Slut-shaming from French Montana, who dates Kardashians, clearly enjoys oral sex, and parades around music videos with beautiful women is so played. I. Literally. Cannot.
A simple-minded, backhanded troll has catapulted French Montana from whatever studio where he was rapping about fame, fortune and bitches, back into the discussion of his relevancy to rap culture and race politics. Thank you.
Someone randomly tweeted:
The fact that French Montana thinks anyone cares about him.. 😫
— Marrryyyy (@artdecoxxx) April 6, 2017
And just like any butt-hurt misogynistic sub-rated rapper that he is, he responded in kind to the trivial nonsense (the tweet has since disappeared from Twitter):
Normally, I would pass this off as an internet troll and a rude response of an ego-hurt celebrity, but then Montana attempted to qualify his disparaging comments, which mimic the lack of creativity in his music, with this:
My son is black, and I was born in africa I lived there for 13 years
I ain't no punching bag, and I don't discriminate !don't come for me 🙏 https://t.co/qnnfcCRhCQ
— French Montana (@FrencHMonTanA) April 6, 2017
And now, my strongly worded letter:
I can call you French, right? Since we’re like cousins. My dad is from Africa, too — Nigeria, to be exact. And my mom’s great-great-grandparent was kidnapped from somewhere on the Gold Coast. The details are fuzzy. But we share that vast diverse motherland, do we not? And as cousins, we share similar experiences. Our president may see you as an undercover terrorist, and me a drain on the welfare system. I do have two kids. So we’re on a first-name basis.
French, where we live or come from does not define our race. For example, I met a sporty Indian woman from Kenya, and all those white Africans on the south side. They are not de facto black folks. Do not use your pre-pubescent stint in Africa to qualify you as one of us. Birth plus 13 years in Africa does not a black make, any more than shouting “black lives matter” and claiming harassment outside of a NYC strip club does. I am sure that being in Morocco, with its unique identity in the Arab world, kept you removed from the unique experiences actual black people experience all over the globe.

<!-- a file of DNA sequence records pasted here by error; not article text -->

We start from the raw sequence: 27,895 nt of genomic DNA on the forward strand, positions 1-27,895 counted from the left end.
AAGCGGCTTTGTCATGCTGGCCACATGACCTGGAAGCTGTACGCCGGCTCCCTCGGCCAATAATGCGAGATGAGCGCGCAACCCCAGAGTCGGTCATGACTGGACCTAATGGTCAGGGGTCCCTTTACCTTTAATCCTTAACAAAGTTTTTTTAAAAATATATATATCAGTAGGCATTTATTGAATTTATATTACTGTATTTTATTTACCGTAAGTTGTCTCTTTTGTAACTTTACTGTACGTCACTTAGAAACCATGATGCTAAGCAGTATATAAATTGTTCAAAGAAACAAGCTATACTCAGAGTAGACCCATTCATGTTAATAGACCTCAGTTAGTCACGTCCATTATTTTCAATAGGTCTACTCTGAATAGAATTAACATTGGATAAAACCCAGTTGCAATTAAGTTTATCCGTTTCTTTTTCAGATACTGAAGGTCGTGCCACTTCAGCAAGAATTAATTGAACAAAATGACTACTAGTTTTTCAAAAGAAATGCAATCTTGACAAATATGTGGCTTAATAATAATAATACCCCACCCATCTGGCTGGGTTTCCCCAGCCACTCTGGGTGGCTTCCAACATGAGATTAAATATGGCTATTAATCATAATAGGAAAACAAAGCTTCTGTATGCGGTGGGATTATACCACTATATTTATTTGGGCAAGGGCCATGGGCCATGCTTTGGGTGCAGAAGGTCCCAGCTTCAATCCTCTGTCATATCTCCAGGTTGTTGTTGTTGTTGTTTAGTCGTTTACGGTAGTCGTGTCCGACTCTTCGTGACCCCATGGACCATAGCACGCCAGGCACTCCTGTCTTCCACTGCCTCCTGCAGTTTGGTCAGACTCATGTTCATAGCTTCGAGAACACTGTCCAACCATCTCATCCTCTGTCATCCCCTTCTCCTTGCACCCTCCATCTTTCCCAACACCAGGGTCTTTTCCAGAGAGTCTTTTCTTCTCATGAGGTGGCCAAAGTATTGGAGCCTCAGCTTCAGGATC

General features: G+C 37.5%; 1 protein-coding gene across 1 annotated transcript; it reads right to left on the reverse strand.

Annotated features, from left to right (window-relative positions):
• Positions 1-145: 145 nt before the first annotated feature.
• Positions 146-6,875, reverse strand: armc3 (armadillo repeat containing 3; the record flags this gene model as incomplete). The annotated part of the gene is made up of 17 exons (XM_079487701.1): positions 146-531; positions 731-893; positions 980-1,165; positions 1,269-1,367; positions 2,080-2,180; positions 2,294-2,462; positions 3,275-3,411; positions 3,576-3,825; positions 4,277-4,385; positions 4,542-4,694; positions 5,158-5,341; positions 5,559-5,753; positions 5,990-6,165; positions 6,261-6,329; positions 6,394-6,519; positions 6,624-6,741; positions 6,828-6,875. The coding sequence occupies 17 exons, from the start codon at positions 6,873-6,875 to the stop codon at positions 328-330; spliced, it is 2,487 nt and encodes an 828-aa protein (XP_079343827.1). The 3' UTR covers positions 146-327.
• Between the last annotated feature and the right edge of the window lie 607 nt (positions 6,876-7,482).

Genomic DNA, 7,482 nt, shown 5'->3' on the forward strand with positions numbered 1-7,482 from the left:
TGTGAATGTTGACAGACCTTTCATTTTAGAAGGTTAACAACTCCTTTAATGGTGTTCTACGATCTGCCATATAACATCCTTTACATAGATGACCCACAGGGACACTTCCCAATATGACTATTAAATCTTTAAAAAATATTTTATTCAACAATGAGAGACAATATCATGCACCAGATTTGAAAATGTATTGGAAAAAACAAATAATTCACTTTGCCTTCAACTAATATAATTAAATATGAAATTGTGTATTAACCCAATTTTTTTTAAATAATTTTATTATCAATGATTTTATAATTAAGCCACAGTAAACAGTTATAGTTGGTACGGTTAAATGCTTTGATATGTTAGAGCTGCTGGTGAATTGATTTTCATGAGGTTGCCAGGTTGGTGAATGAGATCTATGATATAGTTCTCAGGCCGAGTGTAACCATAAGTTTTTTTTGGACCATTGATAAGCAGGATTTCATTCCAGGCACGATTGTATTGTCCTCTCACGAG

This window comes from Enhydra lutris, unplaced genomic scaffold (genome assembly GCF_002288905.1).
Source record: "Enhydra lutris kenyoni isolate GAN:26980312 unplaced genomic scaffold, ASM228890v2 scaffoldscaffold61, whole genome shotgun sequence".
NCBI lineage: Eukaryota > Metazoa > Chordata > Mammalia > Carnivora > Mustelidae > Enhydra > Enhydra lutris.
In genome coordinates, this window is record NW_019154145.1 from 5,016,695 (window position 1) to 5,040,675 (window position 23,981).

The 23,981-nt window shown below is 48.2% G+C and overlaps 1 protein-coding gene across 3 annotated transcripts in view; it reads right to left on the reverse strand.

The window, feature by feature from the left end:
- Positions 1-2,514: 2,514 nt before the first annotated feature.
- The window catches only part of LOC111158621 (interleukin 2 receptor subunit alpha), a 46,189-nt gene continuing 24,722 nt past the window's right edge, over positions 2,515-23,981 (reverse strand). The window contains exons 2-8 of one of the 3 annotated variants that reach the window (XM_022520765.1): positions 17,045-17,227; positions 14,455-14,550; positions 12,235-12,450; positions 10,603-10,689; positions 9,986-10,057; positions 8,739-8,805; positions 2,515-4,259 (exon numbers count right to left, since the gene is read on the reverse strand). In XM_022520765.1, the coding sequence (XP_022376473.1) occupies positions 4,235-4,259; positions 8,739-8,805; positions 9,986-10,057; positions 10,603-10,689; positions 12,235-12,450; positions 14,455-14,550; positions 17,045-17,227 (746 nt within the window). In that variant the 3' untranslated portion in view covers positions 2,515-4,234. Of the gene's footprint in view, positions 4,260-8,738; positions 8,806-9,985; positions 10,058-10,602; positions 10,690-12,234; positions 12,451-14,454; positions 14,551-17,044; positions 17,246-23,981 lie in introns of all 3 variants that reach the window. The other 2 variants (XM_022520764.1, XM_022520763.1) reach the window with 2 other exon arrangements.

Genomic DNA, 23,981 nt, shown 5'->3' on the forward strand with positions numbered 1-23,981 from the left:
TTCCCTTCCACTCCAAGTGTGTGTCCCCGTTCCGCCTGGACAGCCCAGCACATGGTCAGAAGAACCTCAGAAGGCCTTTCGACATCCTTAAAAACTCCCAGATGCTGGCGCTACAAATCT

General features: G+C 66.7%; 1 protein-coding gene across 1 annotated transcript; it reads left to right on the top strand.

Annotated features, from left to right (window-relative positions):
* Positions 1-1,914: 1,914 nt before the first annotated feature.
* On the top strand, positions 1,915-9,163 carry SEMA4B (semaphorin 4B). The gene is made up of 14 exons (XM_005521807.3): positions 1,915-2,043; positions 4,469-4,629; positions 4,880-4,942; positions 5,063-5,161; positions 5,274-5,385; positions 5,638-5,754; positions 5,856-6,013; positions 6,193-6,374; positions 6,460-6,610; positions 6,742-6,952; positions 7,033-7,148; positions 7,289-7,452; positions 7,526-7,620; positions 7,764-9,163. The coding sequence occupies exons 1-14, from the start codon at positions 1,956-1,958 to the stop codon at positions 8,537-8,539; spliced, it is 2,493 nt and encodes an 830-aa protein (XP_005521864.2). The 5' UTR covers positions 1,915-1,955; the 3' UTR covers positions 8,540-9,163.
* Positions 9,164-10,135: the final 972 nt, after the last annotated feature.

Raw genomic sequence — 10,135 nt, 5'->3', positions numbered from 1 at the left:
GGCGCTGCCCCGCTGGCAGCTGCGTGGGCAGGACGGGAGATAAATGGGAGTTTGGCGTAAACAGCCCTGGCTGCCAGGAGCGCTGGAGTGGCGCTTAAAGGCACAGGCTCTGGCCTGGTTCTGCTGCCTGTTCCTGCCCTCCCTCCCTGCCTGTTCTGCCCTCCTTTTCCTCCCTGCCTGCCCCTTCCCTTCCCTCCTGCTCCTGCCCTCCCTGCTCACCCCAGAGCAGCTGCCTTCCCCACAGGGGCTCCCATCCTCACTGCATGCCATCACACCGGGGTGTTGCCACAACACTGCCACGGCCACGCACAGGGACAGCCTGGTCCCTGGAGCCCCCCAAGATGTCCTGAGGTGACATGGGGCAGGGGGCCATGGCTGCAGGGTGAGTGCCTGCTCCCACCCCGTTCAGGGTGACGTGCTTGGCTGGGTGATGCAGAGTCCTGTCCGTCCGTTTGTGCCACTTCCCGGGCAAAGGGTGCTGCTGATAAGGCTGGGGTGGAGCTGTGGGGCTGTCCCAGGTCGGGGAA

Moving on, French — you fuck black women. Produced a black son from this fucking, and in that, nullified your credibility when you decided to insult the phenotypes that make us uniquely who we are. The growth pattern of our hair, as you insulted as “nappy,” cannot stand on its merit. There is no black person alive who does not hold a curl or kink to their natural tresses. It is one of the things that is our identity. One of the things that you can never replicate and create. And one of the things that the mother of your black child possessed when you bed her. So here stands you, an Arab man, saying “nigga” in your music, invading black culture, and you have an issue with Poetic Justice braids and nappy hair. If you knew anything about black people, you would know that Poetic Justice is a national fucking treasure and not to be fucked with. Ugh!
Hold on, My appropriation alarm is going off.
Slut-shaming from rappers who date Kardashians, clearly enjoy oral sex, and parade around music videos with beautiful women is so played. I. Literally. Cannot.
Before I release you with a well curated sign-off, let’s discuss yours: “Be humble” Surely an allusion to Kendrick Lamar’s track “Humble,” which is doing quite well in the rap community. There is something about that Kendrick, isn’t there? Everything he touches turns to gold. You’d be wise to align yourself with him. It must be disappointing that you release all this music and your name will never be in the same circles as a Kendrick, Chance the Rapper and J. Cole. Allow me to tell you why.
These men are authentically themselves, and it has proven to be better than any Bad Boy Label marketing technique. Kendrick raps about women wearing their skin and stretchmarks. J. Cole wants to “Fold Clothes” with us. Chance and his daughter stays in my timelines. These men have lyrics which may appear to problematic, but in their personal lives they understand that women buy records and support rappers who see us as companions rather than items. They have been victims of internet trolls, just like you were, but their responses show that they are something you are not: artists.
So, French, I challenge you henceforth to be genuine with your music and truthful in your tweets. Reject musical puppetry in all its forms. Because hell hath no fury like Black Twitter Scorned.
In real blackness,